The Top 5 creative brand ideas you need to know about right now: August 14, 2020
This week, we’re taking a break from our Top 5 Live, but check back in next week to see Ad Age’s Creativity Editors dish on these and more of the ad and marketing world's most innovative ideas. In the meantime, here are our favorites from this past week.
The last remaining Blockbuster store, located in Bend, Oregon, won the hearts of the quarantined longing for a good movie night by putting itself on Airbnb. Bookings for stays from September 18 through Sept. 20 will be available from Aug. 17, with fees a mere $4 a night for up to 4 guests. The store will be providing a sofa bed, air mattress, popcorn candy, face coverings, hand sanitizer, disinfectant wipes—and movies, of course.
4. Burger King Belgium: Safe Order
Burger King is not only home of the Whopper but king of the quick-fire marketing hits. Its latest specimen is this idea out of Buzzman, which invites BK customers, via social media, to request BK face masks featuring their orders, so they don’t even have to talk when they get to the drive-thru window or the counter. The idea adds an extra “layer” of protection, given that speaking is one of the most efficient ways to spread the coronavirus.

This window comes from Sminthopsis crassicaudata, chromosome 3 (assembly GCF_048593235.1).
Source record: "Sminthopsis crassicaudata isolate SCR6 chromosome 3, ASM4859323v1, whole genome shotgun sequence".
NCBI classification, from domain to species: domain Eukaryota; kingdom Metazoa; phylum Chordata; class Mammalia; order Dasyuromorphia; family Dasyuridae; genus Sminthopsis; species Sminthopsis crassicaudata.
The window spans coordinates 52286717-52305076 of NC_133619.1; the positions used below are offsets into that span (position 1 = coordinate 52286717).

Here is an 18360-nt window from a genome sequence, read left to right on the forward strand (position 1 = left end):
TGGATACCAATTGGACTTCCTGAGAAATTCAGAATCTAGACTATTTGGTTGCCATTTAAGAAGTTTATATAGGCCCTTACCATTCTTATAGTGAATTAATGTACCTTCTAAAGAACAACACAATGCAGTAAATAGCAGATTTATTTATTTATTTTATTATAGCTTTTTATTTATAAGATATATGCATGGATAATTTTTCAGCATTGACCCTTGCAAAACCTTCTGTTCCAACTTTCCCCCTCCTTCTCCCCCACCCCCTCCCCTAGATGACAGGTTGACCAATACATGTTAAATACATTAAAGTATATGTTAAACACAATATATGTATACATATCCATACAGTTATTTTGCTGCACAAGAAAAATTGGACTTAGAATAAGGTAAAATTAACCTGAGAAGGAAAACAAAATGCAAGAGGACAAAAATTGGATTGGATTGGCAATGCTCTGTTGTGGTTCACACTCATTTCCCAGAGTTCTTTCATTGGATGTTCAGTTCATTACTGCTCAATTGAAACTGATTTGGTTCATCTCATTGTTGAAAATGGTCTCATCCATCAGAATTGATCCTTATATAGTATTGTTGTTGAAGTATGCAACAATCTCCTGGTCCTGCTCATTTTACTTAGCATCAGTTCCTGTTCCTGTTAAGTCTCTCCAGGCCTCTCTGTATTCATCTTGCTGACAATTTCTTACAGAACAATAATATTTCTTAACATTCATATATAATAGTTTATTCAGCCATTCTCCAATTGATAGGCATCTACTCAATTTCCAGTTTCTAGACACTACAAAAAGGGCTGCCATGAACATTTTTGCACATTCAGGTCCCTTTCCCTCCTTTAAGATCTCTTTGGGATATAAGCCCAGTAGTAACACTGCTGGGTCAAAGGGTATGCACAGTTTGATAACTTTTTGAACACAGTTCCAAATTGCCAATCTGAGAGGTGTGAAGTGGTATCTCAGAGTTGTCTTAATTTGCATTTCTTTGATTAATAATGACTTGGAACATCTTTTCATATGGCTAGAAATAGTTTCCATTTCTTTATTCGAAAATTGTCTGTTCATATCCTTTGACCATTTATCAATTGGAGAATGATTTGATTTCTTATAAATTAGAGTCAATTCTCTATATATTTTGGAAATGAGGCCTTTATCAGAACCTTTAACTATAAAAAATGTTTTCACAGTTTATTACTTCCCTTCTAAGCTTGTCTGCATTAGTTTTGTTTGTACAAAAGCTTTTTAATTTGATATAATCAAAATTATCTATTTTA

3. Deutsche Telekom: What We Do Next
Agency: Saatchi London
In recent years (outside of this pandemic new order) we’ve seen brands directly addressing our reliance (er, addiction) to our digital devices. Miller Lite, for example, asked people to unfollow it on social media. But perhaps, being so “connected” isn’t such a bad thing? That’s the point in this ethereal film starring Billie Eilish, from Deutsche Telekom and Saatchi. The spot acknowledges that there are those of us (kids) who do live online, but that’s an empowering place to be—one we can use to make a real impact on the real world.
2. Hellmann’s Canada: Hellmann’s Island on ‘Animal Crossing’
A lot of brands have jumped into “Animal Crossing” by creating custom islands in the game’s totally kawaii universe. But Hellmann’s Canada takes it a step further with an idea meant to do good in the real world. Players are invited to hop on over to the mayo brand’s spot and drop off any spoiled turnips they’ve acquired during regular game play. For each one, Hellmann’s is donating a meal to Second Harvest Food Rescue, which goes to help Canadians in need.
In the top spot, Epic Games sicced the big guns on Apple with “Nineteen Eighty-Fortnite,” a film spoofing the tech giant's iconic 1984 spot, but in this case, Apple is in the role of Big Brother and a Fortnite avatar is the hero. To turn Apple’s most famous spot—the one that transformed the Super Bowl into an entertainment extravaganza—was a truly ballsy move, timed to drop just as Epic filed an antitrust lawsuit against the company. Apple had ousted “Fortnite” from the app store after Epic introduced a new in-game payment system for game add-ons, which enabled the company to circumvent the 30 percent fees that Apple imposes on developers.